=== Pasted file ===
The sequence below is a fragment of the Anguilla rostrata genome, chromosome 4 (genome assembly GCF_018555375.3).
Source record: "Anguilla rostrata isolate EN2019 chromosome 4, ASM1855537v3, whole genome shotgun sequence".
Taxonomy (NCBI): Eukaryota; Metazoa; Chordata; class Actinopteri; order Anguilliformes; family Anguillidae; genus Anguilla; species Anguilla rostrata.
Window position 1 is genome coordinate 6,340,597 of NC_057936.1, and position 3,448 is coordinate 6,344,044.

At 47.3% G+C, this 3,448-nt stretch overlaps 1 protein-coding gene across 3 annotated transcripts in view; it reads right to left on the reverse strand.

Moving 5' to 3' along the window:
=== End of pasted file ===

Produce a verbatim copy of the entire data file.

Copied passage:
The sequence below is a fragment of the Anguilla rostrata genome, chromosome 4 (genome assembly GCF_018555375.3).
Source record: "Anguilla rostrata isolate EN2019 chromosome 4, ASM1855537v3, whole genome shotgun sequence".
Taxonomy (NCBI): Eukaryota; Metazoa; Chordata; class Actinopteri; order Anguilliformes; family Anguillidae; genus Anguilla; species Anguilla rostrata.
Window position 1 is genome coordinate 6,340,597 of NC_057936.1, and position 3,448 is coordinate 6,344,044.

At 47.3% G+C, this 3,448-nt stretch overlaps 1 protein-coding gene across 3 annotated transcripts in view; it reads right to left on the reverse strand.

Moving 5' to 3' along the window: